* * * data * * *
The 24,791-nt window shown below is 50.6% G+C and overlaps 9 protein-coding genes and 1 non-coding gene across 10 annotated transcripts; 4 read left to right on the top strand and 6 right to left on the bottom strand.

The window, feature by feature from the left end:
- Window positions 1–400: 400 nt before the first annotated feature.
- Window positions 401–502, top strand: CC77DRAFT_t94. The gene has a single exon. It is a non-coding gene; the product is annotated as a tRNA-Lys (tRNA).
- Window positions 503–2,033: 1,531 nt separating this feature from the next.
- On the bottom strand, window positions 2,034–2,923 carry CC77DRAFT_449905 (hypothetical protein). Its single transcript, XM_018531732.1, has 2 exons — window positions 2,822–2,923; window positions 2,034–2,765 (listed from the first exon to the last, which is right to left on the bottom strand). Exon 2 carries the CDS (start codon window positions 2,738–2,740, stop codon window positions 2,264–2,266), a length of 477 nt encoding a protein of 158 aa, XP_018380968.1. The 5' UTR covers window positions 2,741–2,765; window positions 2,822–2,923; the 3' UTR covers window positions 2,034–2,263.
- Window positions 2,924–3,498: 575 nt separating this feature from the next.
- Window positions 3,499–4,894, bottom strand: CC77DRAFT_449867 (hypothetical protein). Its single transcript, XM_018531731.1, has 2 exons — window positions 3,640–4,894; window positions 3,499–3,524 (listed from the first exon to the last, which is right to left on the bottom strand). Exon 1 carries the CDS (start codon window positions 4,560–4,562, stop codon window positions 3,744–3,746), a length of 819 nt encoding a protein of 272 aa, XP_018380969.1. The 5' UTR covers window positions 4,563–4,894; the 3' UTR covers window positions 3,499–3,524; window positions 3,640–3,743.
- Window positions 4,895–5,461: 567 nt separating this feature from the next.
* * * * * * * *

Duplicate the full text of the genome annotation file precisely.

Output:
The 24,791-nt window shown below is 50.6% G+C and overlaps 9 protein-coding genes and 1 non-coding gene across 10 annotated transcripts; 4 read left to right on the top strand and 6 right to left on the bottom strand.

The window, feature by feature from the left end:
- Window positions 1–400: 400 nt before the first annotated feature.
- Window positions 401–502, top strand: CC77DRAFT_t94. The gene has a single exon. It is a non-coding gene; the product is annotated as a tRNA-Lys (tRNA).
- Window positions 503–2,033: 1,531 nt separating this feature from the next.
- On the bottom strand, window positions 2,034–2,923 carry CC77DRAFT_449905 (hypothetical protein). Its single transcript, XM_018531732.1, has 2 exons — window positions 2,822–2,923; window positions 2,034–2,765 (listed from the first exon to the last, which is right to left on the bottom strand). Exon 2 carries the CDS (start codon window positions 2,738–2,740, stop codon window positions 2,264–2,266), a length of 477 nt encoding a protein of 158 aa, XP_018380968.1. The 5' UTR covers window positions 2,741–2,765; window positions 2,822–2,923; the 3' UTR covers window positions 2,034–2,263.
- Window positions 2,924–3,498: 575 nt separating this feature from the next.
- Window positions 3,499–4,894, bottom strand: CC77DRAFT_449867 (hypothetical protein). Its single transcript, XM_018531731.1, has 2 exons — window positions 3,640–4,894; window positions 3,499–3,524 (listed from the first exon to the last, which is right to left on the bottom strand). Exon 1 carries the CDS (start codon window positions 4,560–4,562, stop codon window positions 3,744–3,746), a length of 819 nt encoding a protein of 272 aa, XP_018380969.1. The 5' UTR covers window positions 4,563–4,894; the 3' UTR covers window positions 3,499–3,524; window positions 3,640–3,743.
- Window positions 4,895–5,461: 567 nt separating this feature from the next.